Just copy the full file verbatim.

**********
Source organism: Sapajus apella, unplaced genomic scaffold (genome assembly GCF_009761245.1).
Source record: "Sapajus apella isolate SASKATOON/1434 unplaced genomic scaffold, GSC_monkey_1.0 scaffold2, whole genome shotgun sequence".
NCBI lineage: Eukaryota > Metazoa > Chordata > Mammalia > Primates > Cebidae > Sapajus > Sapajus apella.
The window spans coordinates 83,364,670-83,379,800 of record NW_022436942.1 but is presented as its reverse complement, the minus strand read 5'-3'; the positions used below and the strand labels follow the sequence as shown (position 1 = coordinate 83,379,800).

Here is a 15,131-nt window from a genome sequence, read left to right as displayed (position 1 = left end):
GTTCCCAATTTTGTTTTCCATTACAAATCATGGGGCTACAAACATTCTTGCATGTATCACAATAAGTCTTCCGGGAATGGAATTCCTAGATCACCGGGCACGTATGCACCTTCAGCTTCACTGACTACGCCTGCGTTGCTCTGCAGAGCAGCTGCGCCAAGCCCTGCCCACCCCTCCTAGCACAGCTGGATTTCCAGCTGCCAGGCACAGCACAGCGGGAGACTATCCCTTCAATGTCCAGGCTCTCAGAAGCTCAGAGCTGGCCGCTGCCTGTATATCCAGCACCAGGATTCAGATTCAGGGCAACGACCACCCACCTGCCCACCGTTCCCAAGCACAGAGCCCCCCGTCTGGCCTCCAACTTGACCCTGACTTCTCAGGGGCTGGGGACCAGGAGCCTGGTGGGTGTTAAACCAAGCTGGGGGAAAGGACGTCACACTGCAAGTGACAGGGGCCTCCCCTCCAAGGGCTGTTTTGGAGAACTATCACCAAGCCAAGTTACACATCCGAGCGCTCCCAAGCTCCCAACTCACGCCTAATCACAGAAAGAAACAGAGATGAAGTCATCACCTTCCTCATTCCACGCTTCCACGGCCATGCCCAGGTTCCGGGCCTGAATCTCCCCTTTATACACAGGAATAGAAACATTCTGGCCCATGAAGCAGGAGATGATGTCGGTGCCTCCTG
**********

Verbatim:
Source organism: Sapajus apella, unplaced genomic scaffold (genome assembly GCF_009761245.1).
Source record: "Sapajus apella isolate SASKATOON/1434 unplaced genomic scaffold, GSC_monkey_1.0 scaffold2, whole genome shotgun sequence".
NCBI lineage: Eukaryota > Metazoa > Chordata > Mammalia > Primates > Cebidae > Sapajus > Sapajus apella.
The window spans coordinates 83,364,670-83,379,800 of record NW_022436942.1 but is presented as its reverse complement, the minus strand read 5'-3'; the positions used below and the strand labels follow the sequence as shown (position 1 = coordinate 83,379,800).

Here is a 15,131-nt window from a genome sequence, read left to right as displayed (position 1 = left end):
GTTCCCAATTTTGTTTTCCATTACAAATCATGGGGCTACAAACATTCTTGCATGTATCACAATAAGTCTTCCGGGAATGGAATTCCTAGATCACCGGGCACGTATGCACCTTCAGCTTCACTGACTACGCCTGCGTTGCTCTGCAGAGCAGCTGCGCCAAGCCCTGCCCACCCCTCCTAGCACAGCTGGATTTCCAGCTGCCAGGCACAGCACAGCGGGAGACTATCCCTTCAATGTCCAGGCTCTCAGAAGCTCAGAGCTGGCCGCTGCCTGTATATCCAGCACCAGGATTCAGATTCAGGGCAACGACCACCCACCTGCCCACCGTTCCCAAGCACAGAGCCCCCCGTCTGGCCTCCAACTTGACCCTGACTTCTCAGGGGCTGGGGACCAGGAGCCTGGTGGGTGTTAAACCAAGCTGGGGGAAAGGACGTCACACTGCAAGTGACAGGGGCCTCCCCTCCAAGGGCTGTTTTGGAGAACTATCACCAAGCCAAGTTACACATCCGAGCGCTCCCAAGCTCCCAACTCACGCCTAATCACAGAAAGAAACAGAGATGAAGTCATCACCTTCCTCATTCCACGCTTCCACGGCCATGCCCAGGTTCCGGGCCTGAATCTCCCCTTTATACACAGGAATAGAAACATTCTGGCCCATGAAGCAGGAGATGATGTCGGTGCCTCCTG